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Luckily, we had a few people on hand with some at-home-first-aid experience. While I was totally useless, a former Army medic at our party busted out a tube of superglue, and proceeded to actually glue my friend’s cut together. Very nonchalantly, he told us all about the everyday household items that worked wonderfully as medical supplies: duct tape, tampons, you name it. As unfortunate as the whole situation was, I’m glad we had so many caring people around. After a trip to Walgreens and a beer served in a giant horn, we were able to continue the long weekend, far away from the pool.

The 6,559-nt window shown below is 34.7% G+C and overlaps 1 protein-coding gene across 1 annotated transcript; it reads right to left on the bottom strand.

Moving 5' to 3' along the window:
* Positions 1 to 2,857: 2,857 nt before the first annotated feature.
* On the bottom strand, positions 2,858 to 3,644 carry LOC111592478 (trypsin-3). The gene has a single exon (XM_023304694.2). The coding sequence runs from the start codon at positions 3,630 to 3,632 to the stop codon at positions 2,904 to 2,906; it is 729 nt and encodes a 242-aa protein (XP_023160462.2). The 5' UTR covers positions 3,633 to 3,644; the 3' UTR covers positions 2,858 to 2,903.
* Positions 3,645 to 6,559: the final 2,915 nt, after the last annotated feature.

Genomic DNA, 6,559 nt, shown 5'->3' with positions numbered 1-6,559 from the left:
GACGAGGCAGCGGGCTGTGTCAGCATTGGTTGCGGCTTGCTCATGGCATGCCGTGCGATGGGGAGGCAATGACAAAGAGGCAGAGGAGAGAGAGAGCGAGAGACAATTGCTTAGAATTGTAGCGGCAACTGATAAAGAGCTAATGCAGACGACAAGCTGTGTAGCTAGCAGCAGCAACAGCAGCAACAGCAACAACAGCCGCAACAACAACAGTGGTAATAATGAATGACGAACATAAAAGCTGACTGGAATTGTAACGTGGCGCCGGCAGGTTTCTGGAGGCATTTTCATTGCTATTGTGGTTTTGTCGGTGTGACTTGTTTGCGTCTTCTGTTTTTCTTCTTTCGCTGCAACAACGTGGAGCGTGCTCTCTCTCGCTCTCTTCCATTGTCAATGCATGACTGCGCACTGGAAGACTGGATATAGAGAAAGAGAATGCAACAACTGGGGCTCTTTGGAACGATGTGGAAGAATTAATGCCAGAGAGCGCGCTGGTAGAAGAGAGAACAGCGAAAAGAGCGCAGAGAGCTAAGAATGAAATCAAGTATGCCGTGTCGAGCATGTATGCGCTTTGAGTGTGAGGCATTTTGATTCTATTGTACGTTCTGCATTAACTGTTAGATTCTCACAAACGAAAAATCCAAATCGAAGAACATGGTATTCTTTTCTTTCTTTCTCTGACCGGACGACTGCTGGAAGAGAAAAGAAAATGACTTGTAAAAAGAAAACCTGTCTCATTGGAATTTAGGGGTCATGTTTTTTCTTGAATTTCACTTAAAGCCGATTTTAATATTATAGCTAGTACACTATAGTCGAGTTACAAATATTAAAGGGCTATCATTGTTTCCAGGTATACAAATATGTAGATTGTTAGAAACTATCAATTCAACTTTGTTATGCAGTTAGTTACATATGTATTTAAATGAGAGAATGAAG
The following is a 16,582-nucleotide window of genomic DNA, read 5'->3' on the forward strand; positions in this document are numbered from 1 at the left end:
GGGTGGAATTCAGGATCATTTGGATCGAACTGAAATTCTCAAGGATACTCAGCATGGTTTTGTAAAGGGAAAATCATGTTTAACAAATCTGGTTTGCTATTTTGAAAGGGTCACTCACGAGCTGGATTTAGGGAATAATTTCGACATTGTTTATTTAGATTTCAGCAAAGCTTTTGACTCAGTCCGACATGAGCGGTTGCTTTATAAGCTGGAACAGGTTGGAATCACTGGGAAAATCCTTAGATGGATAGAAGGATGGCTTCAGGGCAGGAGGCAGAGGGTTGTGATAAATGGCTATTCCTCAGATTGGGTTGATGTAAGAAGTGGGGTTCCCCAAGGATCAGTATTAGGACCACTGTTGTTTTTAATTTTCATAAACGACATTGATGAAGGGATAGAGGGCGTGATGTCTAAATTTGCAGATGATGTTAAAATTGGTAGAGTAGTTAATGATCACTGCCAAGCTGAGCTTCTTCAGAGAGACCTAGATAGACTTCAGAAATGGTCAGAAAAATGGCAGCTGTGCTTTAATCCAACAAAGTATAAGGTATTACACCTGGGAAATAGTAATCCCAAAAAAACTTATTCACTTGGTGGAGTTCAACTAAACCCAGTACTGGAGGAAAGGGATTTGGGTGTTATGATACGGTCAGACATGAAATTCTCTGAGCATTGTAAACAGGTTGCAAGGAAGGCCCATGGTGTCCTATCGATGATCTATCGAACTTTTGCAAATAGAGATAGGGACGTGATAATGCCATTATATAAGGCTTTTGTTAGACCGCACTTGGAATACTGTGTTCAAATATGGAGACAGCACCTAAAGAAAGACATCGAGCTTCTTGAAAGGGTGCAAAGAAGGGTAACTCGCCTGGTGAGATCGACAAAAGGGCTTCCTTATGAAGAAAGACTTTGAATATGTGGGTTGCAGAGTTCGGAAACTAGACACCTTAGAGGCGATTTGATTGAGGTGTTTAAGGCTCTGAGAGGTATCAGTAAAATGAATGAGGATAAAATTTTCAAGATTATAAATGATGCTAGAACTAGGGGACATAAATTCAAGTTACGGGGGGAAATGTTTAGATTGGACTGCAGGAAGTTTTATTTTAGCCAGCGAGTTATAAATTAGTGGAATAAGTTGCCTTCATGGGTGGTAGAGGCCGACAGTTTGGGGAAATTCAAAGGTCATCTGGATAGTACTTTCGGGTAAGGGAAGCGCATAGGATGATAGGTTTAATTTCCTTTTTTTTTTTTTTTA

Keep calm and carry on, everyone. Also, when in doubt, carry superglue.

EVA♥

The Lady or the Tiger?

Hi everyone!

Today’s post is a little more substantial than my usual. Every once-in-a-while, I have some “deep thoughts” I like to share; I’m usually compelled to do so because I know at least one or two of you out there can relate. I’ve come to a bit of a crossroads in my life, and, it being a crossroads, you’re typically forced to make some decisions.

Lady-with-Tiger